BOISE (AP) — In the days after the Haiti earthquake, Laura Silsby, now under arrest in Haiti with nine other missionaries, made a series of calls around the country to mobilize a trip to rescue orphaned children from the disaster.
She enlisted members of her Baptist church and told them she had all the necessary paperwork. She even found a Kentucky couple, Richard and Malinda Pickett, who had been trying to adopt three siblings from Haiti and told them she could get the children out.
The Picketts say they politely declined, figuring the youngsters were safe and would soon be evacuated to their new home.
“My wife told her that under no conditions should she try to move the kids — that would just interfere with our plans. But she called two more times, and the last time she called, on the 25th, she said she was getting on a flight and would like to pick up our kids,” Richard Pickett said. “My wife, for the third time, told her no way — stay away from them.”
She still tried to take the children in Haiti and when the orphanage told her the children had been moved, Silsby went on to ask for any other kids she could have, Richard Pickett said. She paid a worker to take her to other orphanages in the region and translate for her.
“She asked for kids at each of the orphanages, and at the end of the day when no one would give her any, she cried,” Richard Pickett said. “Why would you cry after you see these kids are being taken care of?”
A few days later, Silsby and nine other Americans were charged in Haiti with kidnapping for trying to take 33 children out of the country without proper documentation. The 10 defendants remain in jail in Haiti.
The Haitian and U.S. governments are investigating Silsby and her group, trying to determine why they were rounding up children, many of whom were not orphans. Silsby and her supporters say they just wanted to save youngsters from the chaos, disease and uncertainty of quake-ravaged Haiti.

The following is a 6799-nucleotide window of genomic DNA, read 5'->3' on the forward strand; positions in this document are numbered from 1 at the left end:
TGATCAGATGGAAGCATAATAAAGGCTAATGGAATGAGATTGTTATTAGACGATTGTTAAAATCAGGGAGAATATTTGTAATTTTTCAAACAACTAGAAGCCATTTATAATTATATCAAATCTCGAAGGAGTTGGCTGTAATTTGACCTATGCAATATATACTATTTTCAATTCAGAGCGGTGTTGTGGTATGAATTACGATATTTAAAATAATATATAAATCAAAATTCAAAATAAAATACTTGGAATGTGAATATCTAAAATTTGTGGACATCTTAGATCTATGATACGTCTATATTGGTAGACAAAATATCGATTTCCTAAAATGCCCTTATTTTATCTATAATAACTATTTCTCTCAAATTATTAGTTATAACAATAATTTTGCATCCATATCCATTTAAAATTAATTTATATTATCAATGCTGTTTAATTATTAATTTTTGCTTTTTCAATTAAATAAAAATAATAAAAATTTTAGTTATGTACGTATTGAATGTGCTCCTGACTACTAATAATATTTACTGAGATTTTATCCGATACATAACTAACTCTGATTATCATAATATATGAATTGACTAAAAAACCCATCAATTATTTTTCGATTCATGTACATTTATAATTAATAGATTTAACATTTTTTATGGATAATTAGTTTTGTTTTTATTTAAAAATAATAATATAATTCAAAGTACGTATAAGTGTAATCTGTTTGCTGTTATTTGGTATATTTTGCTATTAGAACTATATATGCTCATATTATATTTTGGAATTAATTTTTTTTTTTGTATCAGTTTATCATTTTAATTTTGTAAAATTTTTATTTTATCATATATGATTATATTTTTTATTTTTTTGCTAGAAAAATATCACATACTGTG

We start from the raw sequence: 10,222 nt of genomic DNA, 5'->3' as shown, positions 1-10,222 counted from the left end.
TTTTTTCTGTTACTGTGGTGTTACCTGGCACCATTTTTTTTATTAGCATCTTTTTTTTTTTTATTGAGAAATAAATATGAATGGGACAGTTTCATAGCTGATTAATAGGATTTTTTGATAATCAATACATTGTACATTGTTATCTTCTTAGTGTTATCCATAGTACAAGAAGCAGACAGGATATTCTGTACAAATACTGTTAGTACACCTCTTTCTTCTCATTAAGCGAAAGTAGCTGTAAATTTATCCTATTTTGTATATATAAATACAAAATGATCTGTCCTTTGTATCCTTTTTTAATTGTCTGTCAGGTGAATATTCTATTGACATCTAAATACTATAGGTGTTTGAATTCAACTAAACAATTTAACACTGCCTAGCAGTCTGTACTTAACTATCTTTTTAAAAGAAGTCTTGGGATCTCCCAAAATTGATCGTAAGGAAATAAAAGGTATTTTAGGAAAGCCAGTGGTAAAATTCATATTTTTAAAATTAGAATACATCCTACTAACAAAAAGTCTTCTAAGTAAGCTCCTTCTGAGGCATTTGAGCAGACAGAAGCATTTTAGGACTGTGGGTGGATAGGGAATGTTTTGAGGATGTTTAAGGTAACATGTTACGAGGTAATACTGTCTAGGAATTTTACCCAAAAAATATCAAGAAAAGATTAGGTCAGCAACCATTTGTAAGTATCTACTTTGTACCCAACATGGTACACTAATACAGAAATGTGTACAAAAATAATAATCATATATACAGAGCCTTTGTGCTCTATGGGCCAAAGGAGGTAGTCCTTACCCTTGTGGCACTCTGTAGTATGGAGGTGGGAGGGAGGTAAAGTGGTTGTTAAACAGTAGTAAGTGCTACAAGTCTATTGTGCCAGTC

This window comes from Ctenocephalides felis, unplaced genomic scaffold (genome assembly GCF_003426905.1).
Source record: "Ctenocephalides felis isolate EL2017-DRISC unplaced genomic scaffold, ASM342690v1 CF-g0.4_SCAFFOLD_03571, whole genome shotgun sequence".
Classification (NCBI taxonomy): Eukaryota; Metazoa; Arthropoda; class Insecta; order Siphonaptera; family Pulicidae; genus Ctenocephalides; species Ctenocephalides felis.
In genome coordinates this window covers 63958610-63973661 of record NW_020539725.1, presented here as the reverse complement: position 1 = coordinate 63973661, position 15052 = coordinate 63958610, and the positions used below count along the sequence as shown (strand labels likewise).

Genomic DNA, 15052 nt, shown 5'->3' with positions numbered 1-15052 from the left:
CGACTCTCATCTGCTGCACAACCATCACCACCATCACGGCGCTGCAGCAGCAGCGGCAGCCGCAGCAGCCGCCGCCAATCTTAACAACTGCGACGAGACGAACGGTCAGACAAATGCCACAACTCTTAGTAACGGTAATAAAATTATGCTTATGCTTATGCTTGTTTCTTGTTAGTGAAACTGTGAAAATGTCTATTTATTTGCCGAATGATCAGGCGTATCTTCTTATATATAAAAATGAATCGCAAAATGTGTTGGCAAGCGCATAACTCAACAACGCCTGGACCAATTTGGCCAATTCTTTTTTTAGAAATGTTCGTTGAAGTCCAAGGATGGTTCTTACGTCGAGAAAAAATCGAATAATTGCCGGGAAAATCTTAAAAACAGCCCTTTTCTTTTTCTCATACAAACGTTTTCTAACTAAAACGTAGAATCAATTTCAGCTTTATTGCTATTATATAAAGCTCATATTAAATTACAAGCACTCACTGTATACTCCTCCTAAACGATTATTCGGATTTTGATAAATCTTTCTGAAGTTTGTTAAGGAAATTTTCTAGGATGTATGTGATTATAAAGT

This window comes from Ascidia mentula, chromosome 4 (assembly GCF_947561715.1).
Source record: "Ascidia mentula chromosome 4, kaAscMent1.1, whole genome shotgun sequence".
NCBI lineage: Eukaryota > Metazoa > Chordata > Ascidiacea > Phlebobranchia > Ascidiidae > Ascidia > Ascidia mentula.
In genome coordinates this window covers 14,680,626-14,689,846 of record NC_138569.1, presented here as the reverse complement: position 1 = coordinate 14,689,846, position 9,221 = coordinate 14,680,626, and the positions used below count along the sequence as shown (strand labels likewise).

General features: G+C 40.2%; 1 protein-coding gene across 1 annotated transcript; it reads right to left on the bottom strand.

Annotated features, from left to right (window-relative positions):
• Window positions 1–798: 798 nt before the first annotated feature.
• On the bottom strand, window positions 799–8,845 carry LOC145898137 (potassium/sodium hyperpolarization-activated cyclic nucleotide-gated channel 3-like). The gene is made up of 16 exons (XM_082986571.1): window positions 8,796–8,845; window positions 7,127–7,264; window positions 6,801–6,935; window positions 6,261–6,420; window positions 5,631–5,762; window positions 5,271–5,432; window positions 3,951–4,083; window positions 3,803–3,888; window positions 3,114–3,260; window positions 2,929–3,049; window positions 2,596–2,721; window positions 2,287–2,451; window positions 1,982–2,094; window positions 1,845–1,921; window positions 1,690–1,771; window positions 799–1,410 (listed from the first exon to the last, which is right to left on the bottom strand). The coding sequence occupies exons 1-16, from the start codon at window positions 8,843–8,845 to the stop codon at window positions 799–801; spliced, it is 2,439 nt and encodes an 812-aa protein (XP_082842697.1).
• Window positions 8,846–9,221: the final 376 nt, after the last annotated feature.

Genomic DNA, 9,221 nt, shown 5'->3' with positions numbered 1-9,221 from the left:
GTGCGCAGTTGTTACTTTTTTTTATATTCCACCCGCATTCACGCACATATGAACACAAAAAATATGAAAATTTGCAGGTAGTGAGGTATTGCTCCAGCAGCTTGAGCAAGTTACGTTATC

Others, like the Picketts, aren’t convinced.
A closer look at Silsby shows that the adoption fiasco followed a certain pattern seen in her life. The 40-year-old businesswoman and mother of three has been known to make big promises and big plans that often give way to questionable behavior and legal action.
Court records show she has a habit of failing to pay employees, creditors and taxes. In the last year alone saw her home go into foreclosure and watched a number of legal proceedings against her and her business wend their way through Idaho’s courts.
All of this happened as she became highly passionate about helping kids in the Dominican Republic, according to those who know her.
“She had explained that she felt absolutely driven in her heart to open an orphanage in the Dominican Republic,” said Nancy Batteen, owner of a children’s second-hand clothing store in Boise where Silsby shopped.
Silsby showed her knack for achievement early, earning a high school diploma at 15, according to an old news release from her company. She went on to study business administration and accounting at Washington State University, graduating summa cum laude in 1991.
She took a job with Hewlett Packard in Boise, working for six years in financing and Internet marketing positions.
In 2000, Silsby and a man named James Hammons patented a method for creating and operating a personalized Internet store. She used the method to found a company that would do business under the name Avenue Me. The goal, Silsby told associates, was to create an online personalized shopping experience for those too busy to dig through several stores or websites.
She hired Boise multimedia marketing company Wirestone to build her website, but soon stopped paying the bills, said Mark Salow, a former Wirestone manager. Wirestone ultimately sued after Silsby fell tens of thousands of dollars behind in paying for the work, Salow said.